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4 Ways to Automate Visual Regression Tests

Before we get going, let's go over some quick questions:

What does visual regression testing mean?

Visual regression testing is a process of comparing the visual appearance of an application's UI between two different versions to ensure that there are no unintended visual changes. The process involves taking screenshots of various UI elements and comparing them to previously captured screenshots to identify any changes in the visual appearance. Visual regression testing helps to ensure that the application's UI remains consistent and visually appealing across different devices, browsers, and operating systems.

Why should you automate it?

Automating visual regression testing can help to identify UI issues early in the development cycle, which can save significant amounts of time and money that might otherwise be spent fixing issues later on. Think about the time (and therefore money) that is spent fixing UI quirks that are caught in Q/A, UAT, or production. Why wouldn't you automate catching those visual bugs?

What about manual visual checks?

Although you can perform manual visual checks, it's not recommended to solely rely on them because it takes significantly more time compared to using an automated suite. Spotting differences in the UI can be challenging, even for subtle visual bugs. See the example below - can you spot the 8 differences? Probably. But it'd take you a lot longer than an automation suite.

2 different images of a table top of sushi with slight differences

What percentage of visual bugs are caught by automated visual regression tests?

Studies from various sources (BrowserStack, AppliTools, etc.) show that automated visual regression testing can catch most visual bugs, with a success rate ranging from 95% to 99%, depending on the application's complexity and the testing process used.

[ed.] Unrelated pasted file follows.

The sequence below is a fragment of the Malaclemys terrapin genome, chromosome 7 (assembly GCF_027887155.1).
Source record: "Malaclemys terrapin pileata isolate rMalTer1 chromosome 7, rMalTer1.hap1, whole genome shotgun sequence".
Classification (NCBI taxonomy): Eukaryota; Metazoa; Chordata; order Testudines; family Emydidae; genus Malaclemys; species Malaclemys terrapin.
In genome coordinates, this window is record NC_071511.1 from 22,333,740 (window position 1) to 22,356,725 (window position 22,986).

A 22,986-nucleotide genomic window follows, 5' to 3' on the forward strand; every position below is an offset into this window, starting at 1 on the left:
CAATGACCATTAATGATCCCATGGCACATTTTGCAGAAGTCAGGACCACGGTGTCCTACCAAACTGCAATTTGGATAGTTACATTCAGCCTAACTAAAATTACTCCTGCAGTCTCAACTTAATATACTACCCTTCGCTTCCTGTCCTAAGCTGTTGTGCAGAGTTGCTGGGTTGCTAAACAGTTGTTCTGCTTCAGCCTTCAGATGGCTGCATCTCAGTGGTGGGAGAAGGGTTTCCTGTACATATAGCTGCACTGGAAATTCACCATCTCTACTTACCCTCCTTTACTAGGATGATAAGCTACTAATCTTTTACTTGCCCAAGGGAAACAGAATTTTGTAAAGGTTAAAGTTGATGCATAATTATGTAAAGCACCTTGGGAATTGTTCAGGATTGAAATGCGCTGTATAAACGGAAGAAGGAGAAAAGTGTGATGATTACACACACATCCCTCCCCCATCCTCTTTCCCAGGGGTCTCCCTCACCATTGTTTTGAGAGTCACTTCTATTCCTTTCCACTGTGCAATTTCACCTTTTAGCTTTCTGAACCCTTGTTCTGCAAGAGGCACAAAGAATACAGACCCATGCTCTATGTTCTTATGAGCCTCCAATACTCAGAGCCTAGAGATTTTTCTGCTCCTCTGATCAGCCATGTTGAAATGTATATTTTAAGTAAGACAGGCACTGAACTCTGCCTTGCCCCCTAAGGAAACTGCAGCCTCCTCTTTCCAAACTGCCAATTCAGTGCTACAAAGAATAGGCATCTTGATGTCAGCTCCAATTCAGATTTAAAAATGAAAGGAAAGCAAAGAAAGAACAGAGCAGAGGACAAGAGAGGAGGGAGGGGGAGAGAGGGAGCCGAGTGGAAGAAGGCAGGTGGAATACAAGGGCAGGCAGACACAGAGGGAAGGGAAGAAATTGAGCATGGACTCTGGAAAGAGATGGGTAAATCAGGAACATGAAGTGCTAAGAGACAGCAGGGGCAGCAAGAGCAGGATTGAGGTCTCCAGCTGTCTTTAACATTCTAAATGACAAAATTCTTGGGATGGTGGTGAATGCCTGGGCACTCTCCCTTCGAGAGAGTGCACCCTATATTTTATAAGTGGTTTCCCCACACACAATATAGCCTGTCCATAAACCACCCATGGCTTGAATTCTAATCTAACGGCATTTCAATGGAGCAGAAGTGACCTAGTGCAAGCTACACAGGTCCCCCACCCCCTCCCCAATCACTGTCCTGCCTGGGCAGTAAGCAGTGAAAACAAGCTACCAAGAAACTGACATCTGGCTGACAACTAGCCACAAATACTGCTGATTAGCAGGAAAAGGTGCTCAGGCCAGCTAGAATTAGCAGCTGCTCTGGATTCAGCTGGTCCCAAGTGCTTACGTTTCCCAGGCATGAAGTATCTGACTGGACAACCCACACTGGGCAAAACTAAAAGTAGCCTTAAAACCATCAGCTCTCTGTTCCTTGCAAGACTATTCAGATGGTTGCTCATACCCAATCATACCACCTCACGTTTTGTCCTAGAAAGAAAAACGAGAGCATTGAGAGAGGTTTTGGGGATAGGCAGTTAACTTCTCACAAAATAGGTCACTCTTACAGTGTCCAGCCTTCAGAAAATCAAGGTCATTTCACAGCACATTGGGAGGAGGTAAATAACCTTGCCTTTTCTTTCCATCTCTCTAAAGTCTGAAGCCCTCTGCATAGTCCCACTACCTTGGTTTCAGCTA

In this article, we will explore 4 popular libraries for automating visual regression testing: Chromatic, Percy, Jest Image Snapshot, BackstopJS.


Chromatic

Chromatic is a visual regression testing tool that is designed specifically for Storybook. Chromatic provides a cloud platform which allows users to test and manage the UI components of a project, ensuring that any changes made do not result in unexpected visual changes.

Who uses Chromatic?

Adobe, Auth0, CircleCI, GOV.UK, BBC, etc.

Pros of Chromatic

  • Easy Integration: Having been built specifically for Storybook (by the maintainers of Storybook!), it's seamless to set up for your component library or design system.
  • Team Collaboration: Chromatic provides a platform for team collaboration by allowing you to share test results with your team members, leave comments, and discuss any issues.
  • Build Analysis: Chromatic provides detailed build analysis, showing you what changes were made, who made them, and how they affected your UI components.

Cons of Chromatic

  • Limited customization options: While Chromatic's UI is designed to be easy to use, it may not offer as much flexibility or customization as other visual regression testing tools.
  • Pricing: Chromatic offers a free plan with unlimited collaborators and storybooks. However, its free tier has a limit of 5,000 snapshots per month, so it's worth considering if the first tier ($149/mo) is affordable to your team if you think you'll hit that limit. Further pricing information can be found here.
  • No local testing option: Chromatic does not currently offer a way to test visual changes on a local machine before deploying them to the server, which could be a limitation for some teams.